If you are considering a lawsuit under the False Claims Act, you may be curious as to how these lawsuits typically progress. Whistleblower lawsuits are a unique subset of civil litigation and follow a unique path to resolution. For this reason, it is vital to work with an attorney possessing the keen understanding of qui tam laws and how their procedural guidelines are applied to causes of action under the False Claims Act.
Getting Started With Your Claim
All cases get started with the filing of a complaint. However, before that can take place, you and your attorney must meet to discuss the key components of your allegations.
Under the False Claims Act, a plaintiff can only advance a claim of fraud if that plaintiff learned of the misconduct through personal experience or firsthand knowledge. Claims that are based on information already disseminated through public filings or the news media will be dismissed – even if the whistleblower never read those documents. Unfortunately, courts are strict about this rule and the defendant will undoubtedly raise this defense if the information has already been publicly revealed in some form.
The False Claims Act also contains several other rules with regard to filing an action. First, the claim must be filed under seal in a federal district court. This means that the complaint and accompanying documents must be kept completely private and are not to be posted or revealed in any way. Second, the relator must include specific evidence relating to the nature of the fraud along with the complaint, as it is insufficient to allege fraud in general terms. Presently, courts are split on the extent and specificity that is required in False Claims Act pleadings, and your whistleblower attorney will be able to guide you as to how much evidence of fraud you will need to avoid a dismissal.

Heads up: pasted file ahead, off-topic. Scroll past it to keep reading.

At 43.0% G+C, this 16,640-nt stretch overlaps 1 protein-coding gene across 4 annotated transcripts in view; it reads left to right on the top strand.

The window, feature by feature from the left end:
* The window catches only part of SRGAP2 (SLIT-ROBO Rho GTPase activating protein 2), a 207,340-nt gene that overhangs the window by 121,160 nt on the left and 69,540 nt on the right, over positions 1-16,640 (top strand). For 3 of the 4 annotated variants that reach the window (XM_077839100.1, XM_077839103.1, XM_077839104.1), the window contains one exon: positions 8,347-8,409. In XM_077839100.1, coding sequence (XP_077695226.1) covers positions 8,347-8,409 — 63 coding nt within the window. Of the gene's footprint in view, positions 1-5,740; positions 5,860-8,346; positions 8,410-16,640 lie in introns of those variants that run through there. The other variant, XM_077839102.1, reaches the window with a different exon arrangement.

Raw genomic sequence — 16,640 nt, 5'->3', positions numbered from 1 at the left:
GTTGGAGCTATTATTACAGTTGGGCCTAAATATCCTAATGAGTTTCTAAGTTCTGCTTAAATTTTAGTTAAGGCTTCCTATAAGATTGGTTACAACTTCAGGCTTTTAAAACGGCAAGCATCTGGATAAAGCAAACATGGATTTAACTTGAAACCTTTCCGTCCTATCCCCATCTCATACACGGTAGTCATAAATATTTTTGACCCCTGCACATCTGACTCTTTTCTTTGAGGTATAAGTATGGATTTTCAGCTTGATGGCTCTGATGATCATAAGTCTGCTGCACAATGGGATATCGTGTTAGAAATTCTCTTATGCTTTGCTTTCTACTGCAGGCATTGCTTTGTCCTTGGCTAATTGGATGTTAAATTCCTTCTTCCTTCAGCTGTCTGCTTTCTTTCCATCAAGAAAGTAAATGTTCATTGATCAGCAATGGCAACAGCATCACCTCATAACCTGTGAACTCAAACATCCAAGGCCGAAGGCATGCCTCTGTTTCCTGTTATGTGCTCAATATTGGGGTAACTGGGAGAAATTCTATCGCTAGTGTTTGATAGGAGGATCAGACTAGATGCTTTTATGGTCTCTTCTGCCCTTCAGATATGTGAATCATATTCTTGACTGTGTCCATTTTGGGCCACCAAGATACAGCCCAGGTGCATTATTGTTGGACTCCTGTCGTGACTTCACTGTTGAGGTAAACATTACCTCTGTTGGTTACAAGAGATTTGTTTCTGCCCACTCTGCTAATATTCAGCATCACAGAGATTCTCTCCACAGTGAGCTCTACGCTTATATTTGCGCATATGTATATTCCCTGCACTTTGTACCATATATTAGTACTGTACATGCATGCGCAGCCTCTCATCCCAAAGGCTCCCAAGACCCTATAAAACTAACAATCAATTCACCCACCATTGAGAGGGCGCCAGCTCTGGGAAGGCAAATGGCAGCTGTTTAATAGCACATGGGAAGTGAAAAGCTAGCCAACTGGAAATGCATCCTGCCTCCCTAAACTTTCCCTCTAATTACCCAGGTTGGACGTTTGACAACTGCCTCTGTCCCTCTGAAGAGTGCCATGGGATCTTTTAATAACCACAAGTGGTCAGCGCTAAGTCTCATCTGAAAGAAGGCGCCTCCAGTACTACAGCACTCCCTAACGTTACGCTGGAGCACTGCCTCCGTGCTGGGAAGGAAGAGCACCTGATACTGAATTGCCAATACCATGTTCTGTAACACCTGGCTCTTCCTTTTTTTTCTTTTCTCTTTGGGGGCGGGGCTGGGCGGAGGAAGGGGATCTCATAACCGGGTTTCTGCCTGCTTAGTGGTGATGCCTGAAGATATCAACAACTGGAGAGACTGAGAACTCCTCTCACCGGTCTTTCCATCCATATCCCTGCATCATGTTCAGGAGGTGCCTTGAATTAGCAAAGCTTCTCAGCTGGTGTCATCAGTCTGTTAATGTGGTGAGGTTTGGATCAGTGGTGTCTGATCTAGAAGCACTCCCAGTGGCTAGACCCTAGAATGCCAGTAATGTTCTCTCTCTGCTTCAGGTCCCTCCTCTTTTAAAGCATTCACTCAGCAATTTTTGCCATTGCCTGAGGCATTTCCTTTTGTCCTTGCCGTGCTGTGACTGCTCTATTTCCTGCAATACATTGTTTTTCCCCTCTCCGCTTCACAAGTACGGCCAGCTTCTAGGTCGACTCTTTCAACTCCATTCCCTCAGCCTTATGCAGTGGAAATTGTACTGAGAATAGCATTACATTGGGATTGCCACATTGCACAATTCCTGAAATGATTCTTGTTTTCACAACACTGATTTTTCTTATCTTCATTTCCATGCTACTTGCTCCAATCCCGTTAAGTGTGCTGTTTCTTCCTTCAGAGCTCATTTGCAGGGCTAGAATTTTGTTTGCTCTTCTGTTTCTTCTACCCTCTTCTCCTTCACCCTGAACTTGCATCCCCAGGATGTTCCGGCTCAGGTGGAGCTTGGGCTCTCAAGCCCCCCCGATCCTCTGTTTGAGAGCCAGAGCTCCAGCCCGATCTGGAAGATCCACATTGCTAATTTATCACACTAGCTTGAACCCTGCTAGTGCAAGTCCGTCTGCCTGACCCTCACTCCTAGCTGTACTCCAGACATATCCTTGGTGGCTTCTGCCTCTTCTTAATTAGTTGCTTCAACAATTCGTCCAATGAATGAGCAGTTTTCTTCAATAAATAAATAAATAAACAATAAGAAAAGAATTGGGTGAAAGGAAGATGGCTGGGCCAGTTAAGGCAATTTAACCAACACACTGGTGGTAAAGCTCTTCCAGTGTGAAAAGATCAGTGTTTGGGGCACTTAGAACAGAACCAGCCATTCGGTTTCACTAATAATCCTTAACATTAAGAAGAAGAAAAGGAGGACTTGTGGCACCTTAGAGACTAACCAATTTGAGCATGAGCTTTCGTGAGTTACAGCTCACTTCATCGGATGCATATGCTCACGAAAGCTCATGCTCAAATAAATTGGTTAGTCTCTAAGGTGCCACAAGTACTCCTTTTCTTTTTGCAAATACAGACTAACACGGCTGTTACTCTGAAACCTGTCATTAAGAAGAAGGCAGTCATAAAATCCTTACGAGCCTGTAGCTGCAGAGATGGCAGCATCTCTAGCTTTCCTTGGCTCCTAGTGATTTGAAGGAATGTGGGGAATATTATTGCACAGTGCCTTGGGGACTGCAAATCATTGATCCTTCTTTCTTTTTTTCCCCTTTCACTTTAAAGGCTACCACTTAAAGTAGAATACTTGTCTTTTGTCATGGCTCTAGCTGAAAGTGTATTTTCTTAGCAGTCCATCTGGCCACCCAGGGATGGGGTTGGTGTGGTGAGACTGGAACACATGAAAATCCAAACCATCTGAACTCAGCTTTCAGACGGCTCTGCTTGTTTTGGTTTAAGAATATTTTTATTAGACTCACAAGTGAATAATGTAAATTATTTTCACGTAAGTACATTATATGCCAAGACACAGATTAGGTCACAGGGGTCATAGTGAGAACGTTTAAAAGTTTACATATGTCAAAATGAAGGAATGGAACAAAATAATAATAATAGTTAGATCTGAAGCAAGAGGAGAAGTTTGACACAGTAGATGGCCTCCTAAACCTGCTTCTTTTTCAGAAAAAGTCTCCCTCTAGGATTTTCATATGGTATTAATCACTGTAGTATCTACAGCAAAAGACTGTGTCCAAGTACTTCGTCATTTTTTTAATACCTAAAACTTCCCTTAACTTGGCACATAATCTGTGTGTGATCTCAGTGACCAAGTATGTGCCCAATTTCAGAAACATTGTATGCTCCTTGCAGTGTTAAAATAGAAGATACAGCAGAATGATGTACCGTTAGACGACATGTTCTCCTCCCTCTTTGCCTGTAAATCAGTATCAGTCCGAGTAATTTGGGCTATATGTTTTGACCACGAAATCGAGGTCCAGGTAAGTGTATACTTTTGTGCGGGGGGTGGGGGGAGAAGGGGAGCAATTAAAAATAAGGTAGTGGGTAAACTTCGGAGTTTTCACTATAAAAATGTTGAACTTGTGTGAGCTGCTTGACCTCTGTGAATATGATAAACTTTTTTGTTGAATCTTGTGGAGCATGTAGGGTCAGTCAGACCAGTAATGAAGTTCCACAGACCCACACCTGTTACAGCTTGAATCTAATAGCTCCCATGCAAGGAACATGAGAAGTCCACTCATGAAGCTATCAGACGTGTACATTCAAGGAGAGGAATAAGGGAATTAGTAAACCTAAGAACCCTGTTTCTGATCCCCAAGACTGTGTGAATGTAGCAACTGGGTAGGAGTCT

Once the claim is filed, it must be served on the U.S. government, who will review the contents and decide whether to intervene.
Under the rules of the False Claims Act, the U.S. government may opt to intervene on your case. This means that the Department of Justice will file its own complaint in the matter and enlist the services of government investigative units to further examine the allegations of fraud. The government intervenes in a small percentage of cases, usually those with the strongest evidence or those involving widespread or costly fraud. The government generally has 60 days to review the claims and decide whether to intervene – however, it can request more time if necessary.
If the government decides to intervene, it thereafter holds the right to prosecute the action itself – however, the whistleblower may still remain involved as a party.
The False Claims Act is designed to incentivize integrity. In other words, it offers plaintiffs the opportunity to collect money in exchange for their decision to come forward.
If the government intervenes in the case and settles or results in a judgment, the relator may receive up to 25 percent of the total recovery. If the government opts not to intervene and the plaintiff successfully concludes the matter, he or she can receive up to 30 percent of the total payout.
Contact Your Whistleblower Attorney Today!
If you are ready to get started, we are ready to meet you! For more information about the False Claims Act process or to speak with a reputable qui tam attorney, contact Berger & Montague today!